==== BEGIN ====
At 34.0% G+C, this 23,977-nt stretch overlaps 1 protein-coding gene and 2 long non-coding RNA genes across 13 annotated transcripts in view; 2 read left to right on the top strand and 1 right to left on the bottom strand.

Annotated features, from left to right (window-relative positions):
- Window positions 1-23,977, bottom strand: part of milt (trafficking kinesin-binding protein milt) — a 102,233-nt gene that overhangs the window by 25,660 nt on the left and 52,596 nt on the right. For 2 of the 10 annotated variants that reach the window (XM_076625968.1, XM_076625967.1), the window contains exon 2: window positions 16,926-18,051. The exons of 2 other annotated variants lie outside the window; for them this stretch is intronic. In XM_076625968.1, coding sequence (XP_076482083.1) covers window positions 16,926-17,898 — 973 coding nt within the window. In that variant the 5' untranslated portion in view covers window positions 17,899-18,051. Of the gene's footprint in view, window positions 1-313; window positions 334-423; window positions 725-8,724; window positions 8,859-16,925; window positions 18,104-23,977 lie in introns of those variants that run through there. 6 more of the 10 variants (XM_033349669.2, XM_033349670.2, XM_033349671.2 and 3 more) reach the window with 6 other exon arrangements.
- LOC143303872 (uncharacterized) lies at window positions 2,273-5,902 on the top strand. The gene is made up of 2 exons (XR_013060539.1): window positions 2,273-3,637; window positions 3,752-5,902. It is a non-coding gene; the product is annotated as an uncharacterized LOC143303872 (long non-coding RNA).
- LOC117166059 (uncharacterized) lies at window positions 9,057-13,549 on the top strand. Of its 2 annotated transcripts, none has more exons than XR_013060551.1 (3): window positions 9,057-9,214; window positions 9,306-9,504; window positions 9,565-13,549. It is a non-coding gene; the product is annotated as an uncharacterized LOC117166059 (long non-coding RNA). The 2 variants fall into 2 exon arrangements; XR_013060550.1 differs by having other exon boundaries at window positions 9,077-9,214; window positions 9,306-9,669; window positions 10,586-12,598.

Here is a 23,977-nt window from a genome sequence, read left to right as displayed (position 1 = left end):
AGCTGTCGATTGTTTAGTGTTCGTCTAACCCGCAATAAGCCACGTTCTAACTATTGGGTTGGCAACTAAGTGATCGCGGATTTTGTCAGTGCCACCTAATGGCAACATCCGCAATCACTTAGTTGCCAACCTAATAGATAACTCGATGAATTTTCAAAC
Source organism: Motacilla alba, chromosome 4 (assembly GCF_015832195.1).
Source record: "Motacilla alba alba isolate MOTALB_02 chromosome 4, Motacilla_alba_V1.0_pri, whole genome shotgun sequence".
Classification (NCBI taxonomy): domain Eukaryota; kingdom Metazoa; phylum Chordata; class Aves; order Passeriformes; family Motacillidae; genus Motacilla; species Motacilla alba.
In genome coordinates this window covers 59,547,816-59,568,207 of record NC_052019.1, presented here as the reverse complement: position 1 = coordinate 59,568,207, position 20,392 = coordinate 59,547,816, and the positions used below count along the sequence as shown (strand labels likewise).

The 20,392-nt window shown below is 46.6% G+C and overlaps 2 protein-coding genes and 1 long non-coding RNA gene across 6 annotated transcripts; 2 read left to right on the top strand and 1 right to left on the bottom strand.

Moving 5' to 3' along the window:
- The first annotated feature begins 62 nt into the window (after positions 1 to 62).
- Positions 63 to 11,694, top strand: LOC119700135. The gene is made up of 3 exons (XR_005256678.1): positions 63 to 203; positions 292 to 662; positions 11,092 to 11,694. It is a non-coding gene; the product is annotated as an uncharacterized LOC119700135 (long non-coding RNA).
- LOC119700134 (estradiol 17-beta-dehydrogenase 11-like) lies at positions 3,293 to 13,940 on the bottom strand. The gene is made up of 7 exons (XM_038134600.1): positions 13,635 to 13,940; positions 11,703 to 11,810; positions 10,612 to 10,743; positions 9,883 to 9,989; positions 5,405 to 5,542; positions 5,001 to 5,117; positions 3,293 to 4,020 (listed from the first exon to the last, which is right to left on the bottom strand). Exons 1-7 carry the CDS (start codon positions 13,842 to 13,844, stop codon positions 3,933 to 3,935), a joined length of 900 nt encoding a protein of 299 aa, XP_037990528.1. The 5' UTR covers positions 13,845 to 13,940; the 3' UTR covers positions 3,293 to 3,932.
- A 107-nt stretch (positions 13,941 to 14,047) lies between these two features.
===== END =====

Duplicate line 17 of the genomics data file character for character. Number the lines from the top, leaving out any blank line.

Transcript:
- A 107-nt stretch (positions 13,941 to 14,047) lies between these two features.